Obasanjo identifies Nigeria’s agric sector problem

Obasanjo identifies Nigeria’s agric sector problem

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Former President Olusegun Obasanjo has identified lack of political will to implement various policies formulated by successive administrations in the agric sector as the bane of the growth and development of Nigeria’s agriculture.

The former President said that the country had enough policies on paper capable of transforming its agriculture sector to one of the most productive in the world, but for lack of proper implementation.

Obasanjo who spoke during the unveiling of a 10.5km ring road named after the Governor of Oyo State, Abiola Ajimobi, by the International Institute of Tropical Agriculture and the institute’s Agricultural Transformation Building, in Ibadan decried the huge gap between research institutions and the smallholder farmers in the country.

This, he said, was the only way the existing gap could be closed in order to ensure total agricultural transformation.

While calling for the extension of the benefits of innovations and research breakthroughs to the ordinary farmers commended the efforts of the IITA in agricultural research development in Africa.

He however urged the institute not to rest on its laurels.

The former president eulogised the governor for supporting IITA through the construction of a perimeter fence within the sprawling complex, which he said was a demonstration of his administration’s support for agricultural development.

In his remarks, Ajimobi said that his support for IITA was in furtherance of his administration’s transformation of the agric sector.

The governor also acknowledged the contributions of the institution to the state’s agricultural development and the successful implementation of its various policies formulated to enhance the growth of the sector.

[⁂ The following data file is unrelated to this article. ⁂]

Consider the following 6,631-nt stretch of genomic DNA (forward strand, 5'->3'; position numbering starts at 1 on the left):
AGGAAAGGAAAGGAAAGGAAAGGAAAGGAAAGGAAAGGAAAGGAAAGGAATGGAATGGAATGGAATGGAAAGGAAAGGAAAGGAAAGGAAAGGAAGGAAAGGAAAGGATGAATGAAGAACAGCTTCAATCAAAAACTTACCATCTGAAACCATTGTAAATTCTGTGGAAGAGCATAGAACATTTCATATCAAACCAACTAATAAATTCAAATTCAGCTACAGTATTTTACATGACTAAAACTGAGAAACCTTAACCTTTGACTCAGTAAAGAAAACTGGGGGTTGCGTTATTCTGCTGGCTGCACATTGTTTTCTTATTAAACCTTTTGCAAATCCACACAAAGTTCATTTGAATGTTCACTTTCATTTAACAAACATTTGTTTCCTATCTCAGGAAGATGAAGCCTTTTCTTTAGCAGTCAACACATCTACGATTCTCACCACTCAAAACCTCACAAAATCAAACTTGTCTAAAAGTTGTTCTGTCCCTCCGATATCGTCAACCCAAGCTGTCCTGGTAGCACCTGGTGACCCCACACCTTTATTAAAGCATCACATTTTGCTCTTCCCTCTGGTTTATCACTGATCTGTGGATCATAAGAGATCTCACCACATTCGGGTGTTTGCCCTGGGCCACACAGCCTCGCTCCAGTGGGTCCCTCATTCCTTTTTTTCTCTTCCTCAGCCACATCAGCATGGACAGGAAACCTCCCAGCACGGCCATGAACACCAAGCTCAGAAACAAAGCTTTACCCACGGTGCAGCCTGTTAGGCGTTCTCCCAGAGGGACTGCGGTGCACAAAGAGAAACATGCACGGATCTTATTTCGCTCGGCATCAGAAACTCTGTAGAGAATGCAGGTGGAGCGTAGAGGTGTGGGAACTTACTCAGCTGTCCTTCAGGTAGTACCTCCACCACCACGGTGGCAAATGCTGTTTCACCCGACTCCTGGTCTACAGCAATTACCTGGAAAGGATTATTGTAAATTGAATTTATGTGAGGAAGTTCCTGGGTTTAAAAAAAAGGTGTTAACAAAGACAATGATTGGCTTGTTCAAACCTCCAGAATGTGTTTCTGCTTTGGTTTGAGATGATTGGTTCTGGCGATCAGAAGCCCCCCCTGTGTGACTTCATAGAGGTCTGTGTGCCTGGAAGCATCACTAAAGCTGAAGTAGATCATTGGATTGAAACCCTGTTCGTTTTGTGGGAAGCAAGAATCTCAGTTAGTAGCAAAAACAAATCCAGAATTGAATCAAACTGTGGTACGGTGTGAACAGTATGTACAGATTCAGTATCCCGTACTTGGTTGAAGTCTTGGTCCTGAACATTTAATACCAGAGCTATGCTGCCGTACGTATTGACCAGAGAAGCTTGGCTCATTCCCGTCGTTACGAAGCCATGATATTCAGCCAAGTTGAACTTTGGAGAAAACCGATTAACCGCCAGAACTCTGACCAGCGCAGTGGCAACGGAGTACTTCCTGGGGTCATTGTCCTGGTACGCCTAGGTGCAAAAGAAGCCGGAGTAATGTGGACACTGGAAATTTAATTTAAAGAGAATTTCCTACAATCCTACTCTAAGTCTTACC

Ajimobi disclosed that the state had comparative advantage on a wide arable landmass, concentration of research institutes in Ibadan, clement weather, agriculture-friendly policies of the state and vast population.

In addition to these, he said that the pervading peace and security in the state made it the best place to invest and promote agriculture.

Earlier, Nteranya Sanginga, director-general of IITA, said that the rejuvenation of the institution’s facilities in the country was crucial to the institute’s sustained efforts to transform agriculture in the continent of Africa.

He said that the institute was excited with the exemplary gesture of the state government in supporting infrastructure in an international agricultural research centre.

Sanginga said that the naming of a road after Ajimobi was one of the ways to show the depth of the gratitude of the management of IITA to the governor for his uncommon assistance.

The director-general said that the newly constructed agricultural transformation building would accelerate the pace of research and accommodate the critical human and material resource needed to bring transformation to the agricultural sector.

Remi Feyisipo, Ibadan

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